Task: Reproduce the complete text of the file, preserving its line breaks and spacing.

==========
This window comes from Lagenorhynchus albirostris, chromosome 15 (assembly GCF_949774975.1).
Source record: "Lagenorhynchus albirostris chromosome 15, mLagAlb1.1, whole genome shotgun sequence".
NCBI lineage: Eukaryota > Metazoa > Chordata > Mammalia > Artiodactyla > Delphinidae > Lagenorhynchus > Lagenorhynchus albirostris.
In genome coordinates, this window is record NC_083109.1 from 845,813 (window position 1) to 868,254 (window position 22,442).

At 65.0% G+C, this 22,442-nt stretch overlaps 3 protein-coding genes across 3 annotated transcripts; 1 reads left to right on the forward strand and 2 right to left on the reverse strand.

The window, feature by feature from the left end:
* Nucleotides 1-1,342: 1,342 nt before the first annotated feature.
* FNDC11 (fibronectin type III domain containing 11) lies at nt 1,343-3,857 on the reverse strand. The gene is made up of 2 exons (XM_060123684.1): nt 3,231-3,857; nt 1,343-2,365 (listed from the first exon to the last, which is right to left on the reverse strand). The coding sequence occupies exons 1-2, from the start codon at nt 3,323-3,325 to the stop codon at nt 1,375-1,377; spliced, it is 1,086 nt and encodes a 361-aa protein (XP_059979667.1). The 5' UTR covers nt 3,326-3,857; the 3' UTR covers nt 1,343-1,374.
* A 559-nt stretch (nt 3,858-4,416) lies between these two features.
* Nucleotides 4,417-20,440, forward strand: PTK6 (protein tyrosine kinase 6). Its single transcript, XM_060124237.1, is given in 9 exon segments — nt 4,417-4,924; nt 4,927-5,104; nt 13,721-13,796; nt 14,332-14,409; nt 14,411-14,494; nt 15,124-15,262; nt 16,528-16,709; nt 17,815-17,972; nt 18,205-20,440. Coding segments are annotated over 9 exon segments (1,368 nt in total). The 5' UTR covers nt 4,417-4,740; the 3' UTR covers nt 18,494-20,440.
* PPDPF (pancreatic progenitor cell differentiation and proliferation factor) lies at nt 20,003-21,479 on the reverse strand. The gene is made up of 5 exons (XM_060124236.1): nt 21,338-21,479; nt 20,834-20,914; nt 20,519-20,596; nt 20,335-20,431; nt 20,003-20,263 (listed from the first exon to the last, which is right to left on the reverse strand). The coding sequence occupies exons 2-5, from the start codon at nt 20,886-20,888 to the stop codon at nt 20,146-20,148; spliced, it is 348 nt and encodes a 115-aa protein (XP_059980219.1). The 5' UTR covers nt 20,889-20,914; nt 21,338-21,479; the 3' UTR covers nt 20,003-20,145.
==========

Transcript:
This window comes from Lagenorhynchus albirostris, chromosome 15 (assembly GCF_949774975.1).
Source record: "Lagenorhynchus albirostris chromosome 15, mLagAlb1.1, whole genome shotgun sequence".
NCBI lineage: Eukaryota > Metazoa > Chordata > Mammalia > Artiodactyla > Delphinidae > Lagenorhynchus > Lagenorhynchus albirostris.
In genome coordinates, this window is record NC_083109.1 from 845,813 (window position 1) to 868,254 (window position 22,442).

At 65.0% G+C, this 22,442-nt stretch overlaps 3 protein-coding genes across 3 annotated transcripts; 1 reads left to right on the forward strand and 2 right to left on the reverse strand.

The window, feature by feature from the left end:
* Nucleotides 1-1,342: 1,342 nt before the first annotated feature.
* FNDC11 (fibronectin type III domain containing 11) lies at nt 1,343-3,857 on the reverse strand. The gene is made up of 2 exons (XM_060123684.1): nt 3,231-3,857; nt 1,343-2,365 (listed from the first exon to the last, which is right to left on the reverse strand). The coding sequence occupies exons 1-2, from the start codon at nt 3,323-3,325 to the stop codon at nt 1,375-1,377; spliced, it is 1,086 nt and encodes a 361-aa protein (XP_059979667.1). The 5' UTR covers nt 3,326-3,857; the 3' UTR covers nt 1,343-1,374.
* A 559-nt stretch (nt 3,858-4,416) lies between these two features.
* Nucleotides 4,417-20,440, forward strand: PTK6 (protein tyrosine kinase 6). Its single transcript, XM_060124237.1, is given in 9 exon segments — nt 4,417-4,924; nt 4,927-5,104; nt 13,721-13,796; nt 14,332-14,409; nt 14,411-14,494; nt 15,124-15,262; nt 16,528-16,709; nt 17,815-17,972; nt 18,205-20,440. Coding segments are annotated over 9 exon segments (1,368 nt in total). The 5' UTR covers nt 4,417-4,740; the 3' UTR covers nt 18,494-20,440.
* PPDPF (pancreatic progenitor cell differentiation and proliferation factor) lies at nt 20,003-21,479 on the reverse strand. The gene is made up of 5 exons (XM_060124236.1): nt 21,338-21,479; nt 20,834-20,914; nt 20,519-20,596; nt 20,335-20,431; nt 20,003-20,263 (listed from the first exon to the last, which is right to left on the reverse strand). The coding sequence occupies exons 2-5, from the start codon at nt 20,886-20,888 to the stop codon at nt 20,146-20,148; spliced, it is 348 nt and encodes a 115-aa protein (XP_059980219.1). The 5' UTR covers nt 20,889-20,914; nt 21,338-21,479; the 3' UTR covers nt 20,003-20,145.